With respect to commercial property, it’s a tale of two cities, or more correctly London and the rest of the UK. The consensus is that London will continue to see modest growth in prices over the medium term whereas regional centres will see values come under pressure. DTZ this morning published its Global Occupancy Costs: Offices for 2011 and confirms that most parts of the UK saw declines in 2011 except London. You can see rival property company, Jones Lang LaSalle and their 2012 predictions for the UK property market here which predicts the UK economy will be worse in 2012 than in 2011, though it hopes that by mid-2012 and assuming some resolution to the EZ crisis, an upturn can be expected. It remains upbeat about London in leading any recovery due to “its international links and its attractions as a safe haven in a crisis”. Commercial rents are set to moderate in their rate of increase, but they are still expected to increase – that’s for 2012, a bounce is expected in 2013. The gulf between prime London and the rest is seen as widening. Shortages of grade A accommodation in London will act to support prices. EA Shaw published today an upbeat assessment of centra lLondon’s office market with very robust take up of office space in the fourth quarter of 2011.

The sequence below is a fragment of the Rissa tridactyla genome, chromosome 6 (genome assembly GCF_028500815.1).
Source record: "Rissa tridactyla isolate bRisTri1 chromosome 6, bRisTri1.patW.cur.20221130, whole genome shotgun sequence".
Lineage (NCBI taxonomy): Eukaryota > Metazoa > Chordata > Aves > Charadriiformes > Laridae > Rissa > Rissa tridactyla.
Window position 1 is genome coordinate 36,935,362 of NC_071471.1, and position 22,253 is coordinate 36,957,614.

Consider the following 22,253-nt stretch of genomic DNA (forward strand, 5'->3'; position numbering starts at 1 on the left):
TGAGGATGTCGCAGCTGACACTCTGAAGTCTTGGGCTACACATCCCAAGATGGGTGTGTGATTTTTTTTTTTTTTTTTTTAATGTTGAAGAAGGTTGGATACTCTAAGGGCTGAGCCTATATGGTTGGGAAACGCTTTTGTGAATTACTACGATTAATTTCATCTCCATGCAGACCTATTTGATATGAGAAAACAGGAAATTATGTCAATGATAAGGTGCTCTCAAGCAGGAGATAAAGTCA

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On this side of the Border we get a jobs plan which promises 100,000 new jobs over 4-5 years – and I regret being cynical but the absence of detail in yesterday’s publication was disheartening and quite a few initiatives have been completed which made the purpose of the document curious – whereas in Northern Ireland this morning, Minister for Finance and Personnel, Sammy Wilson announced the creation of 2,500 new jobs to be generated from GBP 580m (€690m) being spent on improving infrastructure.

The A5 road, the funding for which we welched on in the December 2011 budget  breaking a previous commitment, is to receive GBP 330m of funding. Two sections of the A5 will benefit – Derry to Strabane (countyTyrone) and Omagh to Ballygawley (both in Tyrone). A portion of the A2 road which circuitously connects Derry and Newry hugging the coast, is to receive GBP 57m for improvements to a 16km stretch between Carrickfergus andBelfast, and GBP 105m will be spent on theBelfastto Larne dual carriageway, according to the BBC. Below is rough approximation, prepared here, of the road works, marked in green.

 

On this side of the Border NAMA has already loaned €10m to Fingal council to help fund a road in west Dublin, aimed at enhancing the value of some property in the NAMA portfolio. It seems that NAMA will be a collateral beneficiary of this morning’s announcements. PBN, one of Northern Ireland’s biggest property companies and a NAMA client has a business park – the former Courtaulds facility – and hotel in Carrickfergus which can only benefit from better connectivity with Belfast. No doubt NAMA will examine other property in its portfolio for any value enhancement following this morning’s announcement which also promised funding for three hospitals.